Dubai: Since the unification of the UAE’s seven emirates 42 years ago, the UAE has made its mark in the world as a leading tourism destination.

In the last 42 years, the UAE has seen the creation of airlines, such as Emirates and Etihad Airways, airports, a metro station, shopping malls and other major attractions.

“The tourism industry has strengthened greatly, with improving occupancy in Dubai and Abu Dhabi on the back of the expanding network of Etihad Airways and Emirates airline,” Christopher Hewett, senior consultant at TRI Hospitality Consulting, said.

According to data by Dubai Chamber, the UAE’s tourism sector is expected to grow by 6.5 per cent annually between 2011 and 2021.

Once a small trading hub, Dubai has risen to become an international tourism destination for leisure and business travellers “through the infrastructure developed to cater to these markets,” Hewett said.

Dubai is recognised as an entertainment hub, known for its shopping malls and attractions.

Earlier this year, Dubai launched Vision 2020, which involves attracting 20 million visitors to Dubai by 2020, from 10 million visitors in 2012, and tripling the annual contribution made by tourism to the city’s economy.

“We have started out positively on the journey, with a 9.8 per cent increase in visitors during the first nine months of the year, when compared to the same period of last year, having welcomed 7.9 million visitors to Dubai between January and September,” Ahmad Belhoul, CEO of Strategy and Tourism Sector Development at Dubai Department of Tourism and Commerce Marketing, said in an email.

Following the vision, DTCM will focus on positioning and promoting Dubai as a family, event and business destination.

The UAE has become a regional hub for meetings, incentives, conventions and exhibitions, as well as VFR tourism (visiting friends and relatives), says Chiheb Ben-Mahmoud, head of hotels and hospitality for the Middle East and North Africa (Mena) region at Jones Lang LaSalle.

“Sporting events contribute greatly to strengthening the UAE status on the world circuits as a leading international sport tourism destination: Tennis, Golf, Formula 1, as well as Marathon, Cricket, Rugby, Sailing, and more recently Sky Diving,” he said.

Meanwhile, Dubai has seen a number of new hotels open this year to accommodate the growing number of visitors, including The Conrad, Shaikh Zayed Road, The Oberoi Dubai, and Novotel Al Barsha, among others. BY 2015, DTCM expects around 35 additional hotels.

In September, DTCM announced an initiative to incentivise the hotel industry to develop more 3 and 4 star hotels in Dubai by waiving the 10 per cent municipality fee.

Meanwhile, other emirates, including Abu Dhabi, Sharjah, Ras Al Khaimah and Fujairah, are trying to establish an identity, according to Jeff Strachan, general manager of insights Management Consultancy.

Abu Dhabi is trying to become “a capital city”, boasting cultural sites, Strachan said. The emirate will see the opening of Louvre Abu Dhabi in Saadiyat Cultural District in 2015. The site will also be home to Zayed National Museum due to open in 2016.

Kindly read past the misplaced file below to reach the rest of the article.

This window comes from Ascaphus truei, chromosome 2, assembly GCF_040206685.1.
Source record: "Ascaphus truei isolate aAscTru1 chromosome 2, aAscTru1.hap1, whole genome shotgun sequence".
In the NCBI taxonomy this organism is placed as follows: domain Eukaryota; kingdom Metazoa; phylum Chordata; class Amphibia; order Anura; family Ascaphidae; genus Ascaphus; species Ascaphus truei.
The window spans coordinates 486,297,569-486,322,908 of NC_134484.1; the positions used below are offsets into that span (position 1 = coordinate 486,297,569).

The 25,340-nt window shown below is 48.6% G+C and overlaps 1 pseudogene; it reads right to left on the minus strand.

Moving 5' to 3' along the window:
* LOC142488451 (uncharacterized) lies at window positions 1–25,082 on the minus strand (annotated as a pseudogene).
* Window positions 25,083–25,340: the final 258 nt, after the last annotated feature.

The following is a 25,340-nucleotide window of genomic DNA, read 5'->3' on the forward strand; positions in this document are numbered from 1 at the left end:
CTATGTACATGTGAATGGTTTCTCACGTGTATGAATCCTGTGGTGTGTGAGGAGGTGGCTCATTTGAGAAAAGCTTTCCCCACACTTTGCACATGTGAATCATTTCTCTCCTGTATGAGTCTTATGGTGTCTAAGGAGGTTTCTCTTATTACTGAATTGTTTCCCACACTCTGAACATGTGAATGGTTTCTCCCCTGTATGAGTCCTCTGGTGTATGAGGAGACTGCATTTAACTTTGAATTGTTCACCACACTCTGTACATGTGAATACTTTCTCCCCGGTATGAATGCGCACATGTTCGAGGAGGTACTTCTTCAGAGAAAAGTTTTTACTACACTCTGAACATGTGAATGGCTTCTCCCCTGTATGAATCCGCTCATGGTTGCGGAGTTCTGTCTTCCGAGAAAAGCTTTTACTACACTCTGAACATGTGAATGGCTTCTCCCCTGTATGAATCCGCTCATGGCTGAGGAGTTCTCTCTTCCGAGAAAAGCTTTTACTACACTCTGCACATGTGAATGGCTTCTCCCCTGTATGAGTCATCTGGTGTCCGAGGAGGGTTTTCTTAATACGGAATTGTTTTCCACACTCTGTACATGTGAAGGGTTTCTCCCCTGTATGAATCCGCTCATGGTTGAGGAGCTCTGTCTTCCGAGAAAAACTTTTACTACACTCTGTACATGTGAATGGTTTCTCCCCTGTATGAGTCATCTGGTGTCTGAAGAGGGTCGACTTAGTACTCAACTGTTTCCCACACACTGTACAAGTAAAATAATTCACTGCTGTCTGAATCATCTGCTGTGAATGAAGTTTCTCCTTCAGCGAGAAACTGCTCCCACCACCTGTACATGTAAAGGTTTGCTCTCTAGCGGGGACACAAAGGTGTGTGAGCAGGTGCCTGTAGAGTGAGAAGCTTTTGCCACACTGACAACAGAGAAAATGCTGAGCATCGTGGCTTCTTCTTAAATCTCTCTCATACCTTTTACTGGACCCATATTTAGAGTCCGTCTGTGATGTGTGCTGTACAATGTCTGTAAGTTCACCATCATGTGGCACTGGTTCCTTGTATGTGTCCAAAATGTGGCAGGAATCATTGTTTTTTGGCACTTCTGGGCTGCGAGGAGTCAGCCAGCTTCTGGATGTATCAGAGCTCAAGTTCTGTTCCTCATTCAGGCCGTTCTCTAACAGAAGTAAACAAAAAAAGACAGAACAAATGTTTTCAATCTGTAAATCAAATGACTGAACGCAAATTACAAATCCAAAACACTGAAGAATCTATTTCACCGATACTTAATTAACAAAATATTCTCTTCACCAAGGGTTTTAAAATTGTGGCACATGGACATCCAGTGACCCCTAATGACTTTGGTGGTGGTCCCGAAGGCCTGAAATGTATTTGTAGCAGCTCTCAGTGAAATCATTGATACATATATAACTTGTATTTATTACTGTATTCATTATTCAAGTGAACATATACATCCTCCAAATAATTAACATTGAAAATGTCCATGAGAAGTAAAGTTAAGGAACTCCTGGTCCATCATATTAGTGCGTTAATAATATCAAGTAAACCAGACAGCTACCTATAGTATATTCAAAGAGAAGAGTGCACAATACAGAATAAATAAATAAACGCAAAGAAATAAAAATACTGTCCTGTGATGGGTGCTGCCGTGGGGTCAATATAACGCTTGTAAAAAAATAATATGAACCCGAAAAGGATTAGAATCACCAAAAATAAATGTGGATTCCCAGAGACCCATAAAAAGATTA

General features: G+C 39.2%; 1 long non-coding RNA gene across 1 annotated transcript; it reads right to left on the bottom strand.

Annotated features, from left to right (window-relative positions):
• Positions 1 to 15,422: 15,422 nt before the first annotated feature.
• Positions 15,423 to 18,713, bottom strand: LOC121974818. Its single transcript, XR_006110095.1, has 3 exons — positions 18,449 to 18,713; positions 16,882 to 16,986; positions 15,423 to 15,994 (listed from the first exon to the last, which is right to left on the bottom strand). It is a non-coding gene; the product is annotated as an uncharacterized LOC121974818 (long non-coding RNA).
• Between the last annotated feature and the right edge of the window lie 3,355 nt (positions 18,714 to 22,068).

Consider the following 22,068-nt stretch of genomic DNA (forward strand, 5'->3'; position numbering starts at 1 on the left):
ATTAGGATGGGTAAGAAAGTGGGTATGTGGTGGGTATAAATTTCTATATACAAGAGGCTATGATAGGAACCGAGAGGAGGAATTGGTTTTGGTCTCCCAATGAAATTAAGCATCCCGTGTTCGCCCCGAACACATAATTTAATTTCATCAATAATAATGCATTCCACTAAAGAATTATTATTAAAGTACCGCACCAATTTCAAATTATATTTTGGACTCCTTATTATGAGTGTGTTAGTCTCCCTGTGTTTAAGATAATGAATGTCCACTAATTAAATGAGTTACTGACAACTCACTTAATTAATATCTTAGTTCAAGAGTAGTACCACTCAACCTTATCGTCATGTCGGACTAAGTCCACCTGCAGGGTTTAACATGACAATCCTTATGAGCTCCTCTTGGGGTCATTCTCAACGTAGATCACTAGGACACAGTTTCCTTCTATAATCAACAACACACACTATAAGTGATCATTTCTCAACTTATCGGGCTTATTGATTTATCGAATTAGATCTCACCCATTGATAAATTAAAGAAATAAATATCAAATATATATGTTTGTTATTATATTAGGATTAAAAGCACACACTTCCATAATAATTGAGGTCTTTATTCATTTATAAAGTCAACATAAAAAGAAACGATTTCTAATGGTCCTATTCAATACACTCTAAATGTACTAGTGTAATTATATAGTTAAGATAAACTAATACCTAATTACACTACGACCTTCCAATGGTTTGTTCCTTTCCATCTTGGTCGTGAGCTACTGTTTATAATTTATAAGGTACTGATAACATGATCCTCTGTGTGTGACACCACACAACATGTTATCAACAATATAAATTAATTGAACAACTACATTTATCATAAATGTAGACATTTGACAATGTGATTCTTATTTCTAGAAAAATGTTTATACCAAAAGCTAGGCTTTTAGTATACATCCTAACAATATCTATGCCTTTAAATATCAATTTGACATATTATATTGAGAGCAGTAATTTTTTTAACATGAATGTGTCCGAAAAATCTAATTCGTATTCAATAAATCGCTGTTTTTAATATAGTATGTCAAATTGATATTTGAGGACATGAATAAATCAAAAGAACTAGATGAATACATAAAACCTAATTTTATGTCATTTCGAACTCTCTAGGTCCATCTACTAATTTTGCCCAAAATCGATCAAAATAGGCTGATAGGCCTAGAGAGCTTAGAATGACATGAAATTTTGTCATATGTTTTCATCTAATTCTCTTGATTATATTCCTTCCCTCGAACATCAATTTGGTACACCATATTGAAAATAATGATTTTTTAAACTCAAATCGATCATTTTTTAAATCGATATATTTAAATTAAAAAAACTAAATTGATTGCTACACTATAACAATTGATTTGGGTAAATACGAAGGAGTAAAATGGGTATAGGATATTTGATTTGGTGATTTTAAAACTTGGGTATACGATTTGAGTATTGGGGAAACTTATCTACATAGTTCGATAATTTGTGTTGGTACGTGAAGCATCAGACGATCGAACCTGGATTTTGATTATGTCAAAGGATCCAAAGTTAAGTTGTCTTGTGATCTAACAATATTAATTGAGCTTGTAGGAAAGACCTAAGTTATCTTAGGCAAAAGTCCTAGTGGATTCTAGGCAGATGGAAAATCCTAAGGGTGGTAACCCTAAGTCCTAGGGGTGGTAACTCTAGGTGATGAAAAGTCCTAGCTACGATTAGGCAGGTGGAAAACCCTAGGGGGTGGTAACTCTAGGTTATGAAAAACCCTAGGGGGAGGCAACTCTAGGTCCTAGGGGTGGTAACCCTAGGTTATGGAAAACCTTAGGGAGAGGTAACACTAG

The emirate is also trying to position itself as a family destination, with the opening of Yas Waterworld, a waterpark, this year.

In addition, the emirate is ramping up its retail offering, with the opening of The Galleria and the World Trade Centre Mall this year, and Yas Mall in 2014.

Abu Dhabi Tourism and Culture Authority (TCA Abu Dhabi) has been working over the years on promoting Abu Dhabi as a tourism destination.

“We are on-track to achieve our hotel guest target of 2.5 million for 2013 which would represent growth of 10 per cent. This has been achieved through our efforts to communicate that there is much more to see and do in Abu Dhabi, and our continued efforts to deliver world-class cultural, sporting and entertainment events,” Mohammed Al Dhaheri, director of strategy and policy at TCA Abu Dhabi, told Gulf News in an email.

Commenting on milestones achieved this year, Al Dhaheri said TCA Abu Dhabi launched the Abu Dhabi Convention Bureau, which was established to drive its business tourism ambitions.

“The Bureau, working closely with stakeholders, has gone on to secure some major convention wins including next November’s hosting, on Saadiyat Island of the DRV annual congress — the summit of the German travel industry. DRV is the umbrella association of the world’s largest outbound market for foreign travel,” he said.

Another milestone is the establishment of an Industry Development Committee to serve the cruise sector, which Abu Dhabi is hoping to develop. The committee will meet every month to discuss challenges and opportunities in the industry.

India is Abu Dhabi’s largest overseas market, with 121,763 Indians staying at the emirate’s hotels in the first nine months of the year, followed by the UK and Germany.

Meanwhile, the northern emirates of Fujairah and Ras Al Khaimah are positioning themselves as centres for heritage and culture, while Sharjah is becoming a religious and cultural destination.

Strachan said that “it will take time” for the emirates to establish their identities as they will need higher volumes of visitors.